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Journal: DNA

Your DNA: Predispositions & Parkinson's

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Parkinson's disease (PD) is a chronic neurological disorder affecting primarily motor function as a result of the brain's reduced ability to produce dopamine, a major neurotransmitter. PD typically begins subtly, often on one side of the body, and progressively worsens until it affects both sides of the body. Symptoms include tremors, stiffness, and difficulty maintaining balance and coordination.


Although most cases of PD do not run in families, genetic factors play a significant role in about 5-10% of cases, with several major genes and genetic markers identified as contributors leading to the disease, such as LRRK2, SNCA, and PARK2. These genes are involved in multiple cellular functions, including dopamine regulation and protein recycling.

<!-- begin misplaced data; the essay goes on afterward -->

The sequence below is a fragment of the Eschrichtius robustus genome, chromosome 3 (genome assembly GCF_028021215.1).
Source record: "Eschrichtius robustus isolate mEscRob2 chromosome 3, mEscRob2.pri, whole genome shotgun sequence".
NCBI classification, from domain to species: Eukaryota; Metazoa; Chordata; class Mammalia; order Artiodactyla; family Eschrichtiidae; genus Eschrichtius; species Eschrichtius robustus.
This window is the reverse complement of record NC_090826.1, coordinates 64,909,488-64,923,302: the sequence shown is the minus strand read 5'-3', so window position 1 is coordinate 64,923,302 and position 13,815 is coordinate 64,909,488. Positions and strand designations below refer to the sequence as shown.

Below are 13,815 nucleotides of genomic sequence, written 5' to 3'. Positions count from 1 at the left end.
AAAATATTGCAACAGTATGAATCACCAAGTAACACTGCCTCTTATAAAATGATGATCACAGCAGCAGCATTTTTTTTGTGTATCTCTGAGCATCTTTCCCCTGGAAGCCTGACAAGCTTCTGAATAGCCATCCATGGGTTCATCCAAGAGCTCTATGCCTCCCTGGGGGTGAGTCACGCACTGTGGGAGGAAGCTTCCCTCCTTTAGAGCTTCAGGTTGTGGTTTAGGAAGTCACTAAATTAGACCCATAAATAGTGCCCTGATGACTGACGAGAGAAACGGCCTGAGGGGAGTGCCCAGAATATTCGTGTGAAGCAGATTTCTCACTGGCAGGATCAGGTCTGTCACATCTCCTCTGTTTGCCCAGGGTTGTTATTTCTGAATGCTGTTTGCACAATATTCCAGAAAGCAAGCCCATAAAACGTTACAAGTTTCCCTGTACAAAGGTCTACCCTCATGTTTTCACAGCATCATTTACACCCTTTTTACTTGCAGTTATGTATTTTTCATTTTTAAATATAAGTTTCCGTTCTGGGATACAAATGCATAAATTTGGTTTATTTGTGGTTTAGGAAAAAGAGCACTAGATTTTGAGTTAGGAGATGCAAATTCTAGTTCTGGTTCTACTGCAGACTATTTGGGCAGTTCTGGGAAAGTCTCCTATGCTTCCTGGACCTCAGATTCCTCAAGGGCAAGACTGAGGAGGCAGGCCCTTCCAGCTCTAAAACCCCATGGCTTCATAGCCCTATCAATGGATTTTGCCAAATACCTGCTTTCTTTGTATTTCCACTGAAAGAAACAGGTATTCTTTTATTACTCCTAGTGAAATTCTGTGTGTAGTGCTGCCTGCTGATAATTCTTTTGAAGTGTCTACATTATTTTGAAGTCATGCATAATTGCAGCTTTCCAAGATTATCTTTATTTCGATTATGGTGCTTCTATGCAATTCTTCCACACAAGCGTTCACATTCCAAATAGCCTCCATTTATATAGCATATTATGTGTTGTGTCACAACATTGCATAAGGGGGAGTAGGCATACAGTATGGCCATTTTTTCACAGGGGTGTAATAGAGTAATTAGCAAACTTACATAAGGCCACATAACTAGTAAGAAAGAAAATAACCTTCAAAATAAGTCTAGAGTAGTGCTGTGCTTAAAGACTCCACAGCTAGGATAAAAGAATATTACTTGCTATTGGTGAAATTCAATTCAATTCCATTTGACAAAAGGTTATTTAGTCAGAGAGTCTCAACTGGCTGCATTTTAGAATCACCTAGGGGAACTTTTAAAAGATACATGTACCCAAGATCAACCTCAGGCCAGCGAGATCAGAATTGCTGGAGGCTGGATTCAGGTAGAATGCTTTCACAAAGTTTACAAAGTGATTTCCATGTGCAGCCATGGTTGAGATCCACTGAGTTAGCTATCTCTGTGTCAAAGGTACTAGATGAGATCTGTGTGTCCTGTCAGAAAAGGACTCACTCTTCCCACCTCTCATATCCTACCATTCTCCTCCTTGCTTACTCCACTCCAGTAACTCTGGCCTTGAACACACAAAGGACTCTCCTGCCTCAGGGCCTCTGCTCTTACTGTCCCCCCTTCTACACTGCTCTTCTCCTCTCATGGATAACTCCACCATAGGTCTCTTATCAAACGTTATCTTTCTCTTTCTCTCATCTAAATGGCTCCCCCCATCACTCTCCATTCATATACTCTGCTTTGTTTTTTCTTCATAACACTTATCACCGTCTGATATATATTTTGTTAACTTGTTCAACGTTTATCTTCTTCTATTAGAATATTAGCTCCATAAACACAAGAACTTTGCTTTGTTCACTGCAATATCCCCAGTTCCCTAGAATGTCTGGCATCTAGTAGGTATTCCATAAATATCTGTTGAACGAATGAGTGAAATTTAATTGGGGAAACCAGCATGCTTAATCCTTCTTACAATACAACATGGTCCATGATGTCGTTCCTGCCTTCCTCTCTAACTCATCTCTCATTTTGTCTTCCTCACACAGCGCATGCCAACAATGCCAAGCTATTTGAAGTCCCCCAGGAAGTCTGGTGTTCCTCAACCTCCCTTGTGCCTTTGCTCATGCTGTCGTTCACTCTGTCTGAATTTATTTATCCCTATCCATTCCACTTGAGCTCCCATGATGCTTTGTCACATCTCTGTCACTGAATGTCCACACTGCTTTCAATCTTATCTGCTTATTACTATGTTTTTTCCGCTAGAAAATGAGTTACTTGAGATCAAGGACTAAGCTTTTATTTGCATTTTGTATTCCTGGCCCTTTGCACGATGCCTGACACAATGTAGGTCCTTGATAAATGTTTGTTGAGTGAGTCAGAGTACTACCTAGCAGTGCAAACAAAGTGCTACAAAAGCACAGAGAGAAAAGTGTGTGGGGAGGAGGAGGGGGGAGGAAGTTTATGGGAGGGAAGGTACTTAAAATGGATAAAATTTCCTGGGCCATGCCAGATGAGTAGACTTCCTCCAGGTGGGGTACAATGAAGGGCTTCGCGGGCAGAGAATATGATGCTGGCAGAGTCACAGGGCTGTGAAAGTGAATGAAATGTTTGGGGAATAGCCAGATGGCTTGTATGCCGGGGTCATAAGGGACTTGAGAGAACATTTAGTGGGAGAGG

These findings are important for understanding both familial and sporadic forms of Parkinson's disease. In addition, environmental factors, such as exposure to certain chemicals, may influence the onset of PD, underlining the interaction between genetics and environment in its pathogenesis.


The importance of genetic testing or screening in PD lies in its potential to reveal an individual's predisposition to the disease, allowing for earlier intervention and more individualized treatment strategies. This approach not only helps to more effectively manage symptoms, but also enhances our understanding of PD, opening new avenues for therapeutic innovation.

Genetic predispositions test

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This test explores genetic predisposition to various diseases based on inherited genes.

Other Journal: DNA


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